Origin and distribution: The Angoni cattle are found in the Eastern Province of Zambia and adjoining areas of Malawi between the Lungwa River in the west and Lake Malawi in the east spreading southwards reaching northwestern Mozambique. These cattle are today known as Angoni in Zambia, Malawi Zebu in Malawi, and Angone in Mozambique. In Zambia, the Angoni are located between 9º and 14ºS latitude and 30º and 31ºE longitude, and are confined between Mporokoso and Petanke to the west and the borders with Mozambique and Tanzania to the east. In Mozambique they are distributed north of the Zambezi River, in the plateau of Tete in the Tete district, in a small area of Angonia to the extreme northeast on the Malawi border. A strain of Angoni found along the coast between Lake Malawi and the Indian Ocean is referred to as "Bovines of Tete". Genetic analysis has indicated that the frequency of taurine allele is high in Angoni next to Kilimanjaro zebu cattle relative to other breeds (Hanotte et al. 2000).

Physical characteristics: The colour of the Zambian Angoni varies considerably and may be red, brown, black, red or black and white, or brindle. Horns are short and thick and lateral rather than upright (as in the Malawi Zebu); hump and dewlap are well developed. Their size varies from medium to large, with heavy males weighing up to 730 kg. The Mozambique Angoni resembles the Malawi zebu more than the Angoni; it is much smaller than the Zambian Angoni and it is therefore described under Malawi Zebu. The other difference is that the Malawi zebu has a hump, which is forward (i.e. more cervico-thoracic) than would be expected of the typical zebu; this suggests possible interbreeding with sanga, most probably Nguni cattle.

Peculiarity: The Angoni is adapted to a wide range of conditions and responds to improved conditions; in selection on their beef qualities, they have been favourably compared with Boran cattle.

Breed status: The estimated population is 300 000 in Zambia, 796 700 in Malawi and 64 400 in Mozambique. The breed is not at risk. However, interbreeding with the sanga breeds and crossbreeding with exotic breeds may place the breed at risk.

Utility: The Angoni cattle are triple purpose: meat, work and milk. The weight range of male animals is 550-650 kg and that of females is 175-480 kg, with the Zambian Angoni cow being much heavier (300-350kg) (Maule, 1990). Angoni have been described as the best indigenous beef cattle in Zambia and Malawi on account of their high proportion of meat to bone, high dressing percentage (54 percent and above) and their well-fleshed carcass. Angoni cattle compare favourably with Barotse, Mashona, Afrikaner and Boran cattle in calving and weaning rates (Maule 1990). In weight of weaned calf per 100kg cow metabolic weight per year, Mozambiqan Angoni recorded 143 kg (Tomo et al. 2000a,b), which is better than those reported for Zambian Angoni (Hetzel 1988), Afrikaner in South Africa (Schoeman 1989), but was slightly less than the larger breeds (Barotse, 121 kg and Boran, 119 kg) (Thorpe et al. 1980).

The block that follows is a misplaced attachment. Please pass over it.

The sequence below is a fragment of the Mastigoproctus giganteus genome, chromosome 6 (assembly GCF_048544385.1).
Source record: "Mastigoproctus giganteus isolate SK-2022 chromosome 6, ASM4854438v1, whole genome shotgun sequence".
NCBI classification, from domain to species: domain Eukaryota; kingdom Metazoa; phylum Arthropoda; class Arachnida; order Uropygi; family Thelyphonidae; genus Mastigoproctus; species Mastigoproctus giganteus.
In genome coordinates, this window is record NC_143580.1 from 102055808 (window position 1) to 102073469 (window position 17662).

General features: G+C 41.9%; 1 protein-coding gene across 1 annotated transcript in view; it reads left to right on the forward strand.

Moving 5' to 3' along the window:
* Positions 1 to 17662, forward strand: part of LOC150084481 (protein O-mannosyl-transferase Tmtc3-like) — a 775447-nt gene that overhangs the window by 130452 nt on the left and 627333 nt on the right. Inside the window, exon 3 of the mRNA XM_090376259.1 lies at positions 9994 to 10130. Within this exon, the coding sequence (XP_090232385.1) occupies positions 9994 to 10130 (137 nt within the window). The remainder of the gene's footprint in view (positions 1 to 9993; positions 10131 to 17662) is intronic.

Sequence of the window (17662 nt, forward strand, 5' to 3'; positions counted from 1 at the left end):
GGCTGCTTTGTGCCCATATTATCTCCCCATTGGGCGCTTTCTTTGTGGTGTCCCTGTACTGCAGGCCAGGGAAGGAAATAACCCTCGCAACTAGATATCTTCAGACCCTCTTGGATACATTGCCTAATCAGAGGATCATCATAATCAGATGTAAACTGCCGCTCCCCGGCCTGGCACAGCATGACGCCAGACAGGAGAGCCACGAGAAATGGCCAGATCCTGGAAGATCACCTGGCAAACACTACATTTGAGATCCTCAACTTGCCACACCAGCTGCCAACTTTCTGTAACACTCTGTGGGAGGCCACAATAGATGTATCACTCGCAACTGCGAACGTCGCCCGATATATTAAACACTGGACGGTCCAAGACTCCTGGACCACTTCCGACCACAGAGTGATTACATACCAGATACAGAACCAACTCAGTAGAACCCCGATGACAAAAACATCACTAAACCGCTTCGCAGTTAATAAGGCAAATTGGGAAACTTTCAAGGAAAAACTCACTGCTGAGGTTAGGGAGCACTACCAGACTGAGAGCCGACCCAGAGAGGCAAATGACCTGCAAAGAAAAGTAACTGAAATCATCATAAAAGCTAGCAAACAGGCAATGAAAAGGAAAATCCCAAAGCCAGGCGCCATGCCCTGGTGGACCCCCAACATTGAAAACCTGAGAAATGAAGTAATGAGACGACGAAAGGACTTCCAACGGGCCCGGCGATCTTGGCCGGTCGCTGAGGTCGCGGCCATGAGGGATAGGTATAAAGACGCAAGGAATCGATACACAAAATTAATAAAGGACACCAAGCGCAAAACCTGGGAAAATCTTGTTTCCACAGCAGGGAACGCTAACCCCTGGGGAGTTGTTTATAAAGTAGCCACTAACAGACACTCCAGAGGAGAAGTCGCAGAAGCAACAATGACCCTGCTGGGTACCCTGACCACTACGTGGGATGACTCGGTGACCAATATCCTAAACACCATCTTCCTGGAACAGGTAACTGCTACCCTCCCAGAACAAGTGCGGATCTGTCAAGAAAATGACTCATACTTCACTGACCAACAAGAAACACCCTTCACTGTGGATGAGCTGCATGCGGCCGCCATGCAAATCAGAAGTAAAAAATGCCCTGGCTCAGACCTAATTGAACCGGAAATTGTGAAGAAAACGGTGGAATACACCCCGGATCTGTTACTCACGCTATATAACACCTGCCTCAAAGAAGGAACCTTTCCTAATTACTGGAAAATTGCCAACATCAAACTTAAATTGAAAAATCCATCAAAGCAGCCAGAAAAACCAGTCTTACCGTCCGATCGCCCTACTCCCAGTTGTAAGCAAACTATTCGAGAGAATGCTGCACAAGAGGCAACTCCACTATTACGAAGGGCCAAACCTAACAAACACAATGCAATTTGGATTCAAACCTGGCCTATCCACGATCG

Hanotte O. Tawah C.L. Bradley D.G. Okomo M. Verjee Y. Ochieng J. and Rege J.E.O. 2000. Geographic distribution and frequency of a taurine Bos taurus and an indicine Bos indicus Y specific allele amongst sub-Saharan African cattle breeds. Molecular Ecology.9(4):387-396.

Hetzel D.J.S. 1988. Comparative productivity of the Brahman and some indigenous Sanga and Bos indicus breeds of East and southern Africa. Animal Breeding Abstract. 56(4):243-255.

Schoeman, S.J., 1989. Recent research into the production potential of indigenous cattle with special reference to the Sanga. South African Journal of Animal Science. 19(2):55-61.

Thorpe W. Cruickshank D.K.R. and Thompson R. 1980. Genetic and environmental influences on beef cattle production in Zambia. 1. Factors affecting weaner production from Angoni, Barotse and Boran dams. Animal Production. 30:217-234.

Tomo P.S.M. Tawah C.L. Swanepoel F.J.C. and Hoogenboezen J.M. 2000. Production characteristics of Angoni cattle in Mozambique: 2. Non-genetic influences on pre- and post-weaning growth. Tropical Science (UK). 39:187-193.

Tomo P.S.M. Tawah C.L. Swanepoel F.J.C. and Hoogenboezen J.M. 2000. Production characteristics of Angoni cattle in Mozambique: 2. Non-genetic influences of fertility, survivability and production. Tropical Science (UK). 40(1):3-10.

Related Literature

Epstein H. 1971. The origin of the domestic animals of Africa Volume I. Africana Publishing Corporation. New York. London. Munich.

Mason I.L. and Maule J.P. 1960. The indigenous livestock of eastern and Southern Africa. Common wealth Agricultural Bureaux. Farnham Royal, Bucks England. pp. 76-77.

Rege J.E.O. 1999. The state of African cattle genetic resources. I. Classification framework and identification of threatened and extinct breeds. FAO/UNEP Animal Genetic Resources Information Bulletin 25:1-25.

Rege J.E.O. and Tawah C.L. 1999. The state of African cattle genetic resources II. Geographical distributions, characteristics and uses of present-day breeds and strains. FAO/UNEP Animal Genetic Resources Information Bulletin 26:1-25.

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